Venezuela’s Maduro eyes second term despite economic woes
Venezuelans, reeling under a devastating economic crisis, began voting Sunday in an election boycotted by the opposition and condemned by much of the international community but expected to hand deeply unpopular President Nicolas Maduro a new mandate.
Maduro, the political heir to the late leftist firebrand Hugo Chavez, has presided over an implosion of once wealthy oil producer Venezuela’s economy since taking office in 2013.
Hyperinflation, food and medicine shortages, rising crime and broken water, power and transportation networks have sparked growing discontent and violent unrest among Venezuelans.
However the 55-year-old former bus driver is expected to easily defeat his main rival Henri Falcon, a former army officer and state governor who has failed to gain the endorsement of the main opposition leaders, and an evangelical candidate, Javier Bertucci.
Wearing a bright red shirt that identifies him as a “Chavista,” the president arrived early at a Caracas polling station along with his wife Cilia Flores and trusted officials to cast his ballot.
Maduro, who has a tight grip on the electoral and military authorities, faces a bitterly divided opposition which has called for a boycott.
“Low enthusiasm will likely reduce voter turnout and enable Maduro to control the outcome without major social backlash,” said analyst Risa Grais-Targow of Eurasia Group.
Teresa Paredes, 56-year-old housewife, said that “for the first time in my life I am not going to vote because we are living a dog’s life, without medicines, without food.”
Alvaro Toroa, 64-year-old retiree from the opposition stronghold of eastern Caracas, said he cast his ballot because “this has to be ended. Falcon is able to bring disaffected Chavists and the opposition.”
Aware of the popular mood, Maduro on Saturday promised an “economic revolution” if re-elected, while Falcon promised to dollarize the economy, return companies expropriated by Chavez, and allow humanitarian aid, something the president rejects.
Some 20.5 million people are eligible to vote in a single-round election to choose a president for a six-year term that will begin in January 2019.
Presidential elections are traditionally held in December, but they were moved up this year by the country’s all-powerful and pro-government Constituent Assembly, catching the divided and weakened opposition off-guard.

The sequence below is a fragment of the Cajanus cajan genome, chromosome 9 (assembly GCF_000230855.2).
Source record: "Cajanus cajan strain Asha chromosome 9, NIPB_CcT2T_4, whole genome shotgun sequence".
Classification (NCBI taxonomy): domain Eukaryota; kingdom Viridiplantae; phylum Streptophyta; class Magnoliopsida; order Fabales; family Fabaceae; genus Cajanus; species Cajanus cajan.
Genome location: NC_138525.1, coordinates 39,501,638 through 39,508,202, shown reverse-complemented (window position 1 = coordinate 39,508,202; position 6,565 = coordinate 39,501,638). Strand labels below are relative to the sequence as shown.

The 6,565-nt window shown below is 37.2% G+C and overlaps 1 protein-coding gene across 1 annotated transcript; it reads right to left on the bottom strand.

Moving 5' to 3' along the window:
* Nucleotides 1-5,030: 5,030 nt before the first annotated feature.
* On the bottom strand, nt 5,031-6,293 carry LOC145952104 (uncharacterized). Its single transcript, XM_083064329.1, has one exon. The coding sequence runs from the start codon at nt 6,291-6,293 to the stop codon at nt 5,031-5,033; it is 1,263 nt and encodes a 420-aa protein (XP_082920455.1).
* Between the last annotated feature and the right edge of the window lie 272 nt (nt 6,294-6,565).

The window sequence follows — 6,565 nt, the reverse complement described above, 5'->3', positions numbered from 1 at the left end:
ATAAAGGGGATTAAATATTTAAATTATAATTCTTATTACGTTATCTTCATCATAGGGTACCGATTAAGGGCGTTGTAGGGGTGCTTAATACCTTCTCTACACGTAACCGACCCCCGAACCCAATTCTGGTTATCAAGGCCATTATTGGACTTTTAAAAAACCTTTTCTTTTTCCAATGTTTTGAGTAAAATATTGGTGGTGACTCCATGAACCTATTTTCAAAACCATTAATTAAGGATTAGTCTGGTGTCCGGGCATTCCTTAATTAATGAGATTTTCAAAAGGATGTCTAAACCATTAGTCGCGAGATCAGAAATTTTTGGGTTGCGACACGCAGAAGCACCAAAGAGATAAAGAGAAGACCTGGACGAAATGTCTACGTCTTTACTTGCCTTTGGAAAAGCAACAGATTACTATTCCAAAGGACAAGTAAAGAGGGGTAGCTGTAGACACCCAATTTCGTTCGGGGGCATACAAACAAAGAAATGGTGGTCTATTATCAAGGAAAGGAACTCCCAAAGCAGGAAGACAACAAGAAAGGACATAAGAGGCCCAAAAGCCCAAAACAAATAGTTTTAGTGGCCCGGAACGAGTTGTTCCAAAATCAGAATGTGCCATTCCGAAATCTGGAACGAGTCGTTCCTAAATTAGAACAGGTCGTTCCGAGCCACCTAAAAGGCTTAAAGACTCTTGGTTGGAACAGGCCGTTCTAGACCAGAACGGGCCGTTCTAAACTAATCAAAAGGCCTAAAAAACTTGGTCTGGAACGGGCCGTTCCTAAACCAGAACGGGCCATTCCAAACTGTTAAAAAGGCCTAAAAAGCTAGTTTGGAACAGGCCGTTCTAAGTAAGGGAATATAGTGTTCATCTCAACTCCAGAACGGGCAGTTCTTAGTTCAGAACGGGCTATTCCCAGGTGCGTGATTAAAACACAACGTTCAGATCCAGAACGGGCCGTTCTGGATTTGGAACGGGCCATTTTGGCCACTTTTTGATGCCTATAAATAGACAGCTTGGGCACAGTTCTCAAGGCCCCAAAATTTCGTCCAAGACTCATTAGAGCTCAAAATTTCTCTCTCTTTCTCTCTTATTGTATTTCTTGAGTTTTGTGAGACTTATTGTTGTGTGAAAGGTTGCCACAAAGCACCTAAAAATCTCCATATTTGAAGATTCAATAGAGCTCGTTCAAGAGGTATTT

The Democratic Unity Roundtable (MUD) opposition coalition, increasingly pinning its hopes for change on outside pressure forcing the socialists to remove Maduro, has won support from the United States, the European Union and 14 countries of the Lima Group who have called for the vote to be postponed.
Maduro is accused of undermining democracy, usurping the power of the opposition-dominated legislature by replacing it with his Constituent Assembly, and cracking down hard on the opposition. Protests in 2017, still fresh in the collective memory, left around 125 dead.
The MUD’s most popular leaders have been sidelined or detained, the boycott their only remaining weapon.
Washington has dismissed the vote as a “sham” to keep Maduro in power, and has slapped sanctions on Caracas in a push to isolate his regime.
Despite holding the world’s largest oil reserves, the country faces ruin, with the IMF citing a drop of 45.0 percent in GDP since Maduro took over in 2013.
The crippled oil industry lacks investment and its assets are increasingly prey to debt settlements as the country defaults.
And worse, the US threatens an oil embargo on top of the sanctions that have hit Venezuela’s efforts to renegotiate its debt.
“The most likely scenario is greater international isolation and economic deterioration,” said Diego Moya-Ocampos of IHS Markit analysts.
“The key factors will be the economy and the army,” added US analyst Michael Shifter. “The country is a powder keg and something could provoke unrest that would be difficult to contain.”
Polls opened at 6 am (1000 GMT) and are scheduled to close at 6 pm (2200 GMT). Some 30,000 police and armed forces personnel were deployed to maintain security.
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